Titanium lights vs their Aluminum Cousins?

GarageBoy

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So why does everyone love titanium? Is it the exotic factor? For my purposes, I think Al is lighter in weight and cheaper too. Does Titanium transfer heat better? It's strong, but this is a flashlight, not a demolition tool. If I need a light that wont dent if I drop it, I'd get stainless steel. Type III keeps corrosion off
 

Kiessling

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There are some advantages of titanium that make it worthwhile for some of us:

- very tough
- corrosion-proof, even in salt-water environments
- no need for a finish, natural ti has all the properties you want --> no scratches

Some disadvantages are:
- price and difficult to machine
- lacking in heat transfer, so hot-rodded lights are problematic


Aluminium, on the other hand, is light weight, great heat transfer and cheap as well as easy to manufacture, but it is subject to corrosion very easily and requires some coating, it is soft and not tough at all.

It is, finances and the "fancy-factor" apart, a matter of needs and preferences.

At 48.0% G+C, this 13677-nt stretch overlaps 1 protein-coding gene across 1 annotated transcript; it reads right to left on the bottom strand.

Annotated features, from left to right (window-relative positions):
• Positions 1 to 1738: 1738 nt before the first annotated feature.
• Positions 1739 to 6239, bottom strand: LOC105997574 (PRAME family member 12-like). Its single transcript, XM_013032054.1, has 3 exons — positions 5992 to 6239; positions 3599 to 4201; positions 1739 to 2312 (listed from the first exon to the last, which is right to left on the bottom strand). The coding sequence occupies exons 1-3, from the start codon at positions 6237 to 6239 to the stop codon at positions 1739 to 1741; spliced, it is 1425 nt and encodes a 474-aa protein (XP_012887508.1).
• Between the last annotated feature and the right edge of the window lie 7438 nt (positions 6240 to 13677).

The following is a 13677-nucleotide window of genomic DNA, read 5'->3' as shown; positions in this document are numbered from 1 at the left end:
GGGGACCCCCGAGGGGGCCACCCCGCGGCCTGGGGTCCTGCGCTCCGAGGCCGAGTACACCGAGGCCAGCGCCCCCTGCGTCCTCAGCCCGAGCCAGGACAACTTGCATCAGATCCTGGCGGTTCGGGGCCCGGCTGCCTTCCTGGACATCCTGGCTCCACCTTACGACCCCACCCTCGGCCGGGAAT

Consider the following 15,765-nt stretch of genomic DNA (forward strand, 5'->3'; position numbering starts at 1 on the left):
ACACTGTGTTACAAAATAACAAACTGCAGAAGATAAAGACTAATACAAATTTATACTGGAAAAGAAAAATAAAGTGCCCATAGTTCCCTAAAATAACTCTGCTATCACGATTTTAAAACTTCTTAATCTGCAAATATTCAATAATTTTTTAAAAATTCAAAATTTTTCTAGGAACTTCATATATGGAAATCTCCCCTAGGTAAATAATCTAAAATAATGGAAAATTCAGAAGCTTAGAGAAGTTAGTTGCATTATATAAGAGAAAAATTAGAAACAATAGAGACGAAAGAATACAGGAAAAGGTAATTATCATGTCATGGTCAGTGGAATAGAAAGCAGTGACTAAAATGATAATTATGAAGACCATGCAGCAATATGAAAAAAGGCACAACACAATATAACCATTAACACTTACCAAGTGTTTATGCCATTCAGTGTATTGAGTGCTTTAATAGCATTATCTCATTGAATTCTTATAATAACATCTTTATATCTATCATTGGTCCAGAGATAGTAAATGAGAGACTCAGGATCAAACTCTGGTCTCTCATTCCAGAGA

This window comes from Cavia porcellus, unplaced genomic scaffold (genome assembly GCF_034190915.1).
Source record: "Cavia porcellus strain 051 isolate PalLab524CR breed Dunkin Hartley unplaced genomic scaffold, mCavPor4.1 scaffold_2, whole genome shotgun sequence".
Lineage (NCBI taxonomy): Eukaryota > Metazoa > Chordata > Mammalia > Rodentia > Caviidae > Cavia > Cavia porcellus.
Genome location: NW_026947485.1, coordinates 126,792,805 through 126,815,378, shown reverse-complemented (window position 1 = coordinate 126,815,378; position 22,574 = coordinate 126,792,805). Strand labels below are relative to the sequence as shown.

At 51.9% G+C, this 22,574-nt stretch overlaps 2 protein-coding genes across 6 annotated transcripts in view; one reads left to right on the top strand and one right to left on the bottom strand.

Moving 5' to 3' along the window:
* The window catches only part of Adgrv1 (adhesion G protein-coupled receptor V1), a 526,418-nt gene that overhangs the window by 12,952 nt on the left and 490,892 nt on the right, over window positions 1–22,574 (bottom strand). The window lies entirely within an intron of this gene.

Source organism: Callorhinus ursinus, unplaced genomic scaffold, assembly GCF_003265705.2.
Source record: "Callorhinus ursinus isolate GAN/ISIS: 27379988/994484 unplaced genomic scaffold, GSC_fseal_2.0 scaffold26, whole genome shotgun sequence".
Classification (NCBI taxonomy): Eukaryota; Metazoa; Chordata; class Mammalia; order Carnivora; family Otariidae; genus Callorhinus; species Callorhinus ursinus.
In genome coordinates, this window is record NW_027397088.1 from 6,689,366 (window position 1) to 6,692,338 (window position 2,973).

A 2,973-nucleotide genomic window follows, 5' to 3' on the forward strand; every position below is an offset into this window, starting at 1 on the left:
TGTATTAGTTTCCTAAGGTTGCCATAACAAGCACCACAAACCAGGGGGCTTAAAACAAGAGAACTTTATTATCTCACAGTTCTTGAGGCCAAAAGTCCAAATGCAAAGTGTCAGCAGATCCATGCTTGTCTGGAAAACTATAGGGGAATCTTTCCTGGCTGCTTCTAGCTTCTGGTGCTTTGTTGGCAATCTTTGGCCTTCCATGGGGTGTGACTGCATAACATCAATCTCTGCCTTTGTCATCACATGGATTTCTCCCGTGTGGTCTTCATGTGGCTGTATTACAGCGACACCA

bernie
 

Hellbore

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Not to get off topic, just curious, is there any material that works better?

I read somewhere on the forums that "you can't solder to uncoated aluminum". What kind of coating can be put on aluminum that allows you to solder to it?

I'm just curious because it seems like most lights use the aluminum body as ground, but it can be problematic establishing a reliable permanent ground point because of aluminum's tendency to develop a layer of oxide. Most of my lights at some point in their life have needed either the threads or tail end cleaned to re-establish a good ground. I'm not sure how flashlight manufacturers insure a good solid ground point to the body of the light that won't become resistive over time due to corrosion.

Can anyone explain how they do it? Do they usually just use a screw into the aluminum and tie a wire to it, and is that method foolproof?

It just seems like it would be nice to have a flashlight body material that conducts heat and electricity well, but can be soldered onto. Is there such thing? Copper flashlights might not be very durable :D
 
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orcinus

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- no need for a finish, natural ti has all the properties you want --> no scratches

That's... not really completely true.
In fact, it scratches easily. Much easier than, say, high-chromium steel, as any owner of a titanium watch can atest ;)

What it does have is some VERY nifty oxides and nitrides that are quite scratch resistant.
 

Kiessling

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Yes, sorry, I meant no easily visible scratches in a coating with bare metal underneath. Ti itself scratches like hell :D ... but it doesn't matter in this context.


Hellbore ... good aluminium flashlights are chemcoated and / or completely anodised and do not use bare al parts for contact or to conduct electricity. There are other possibilities.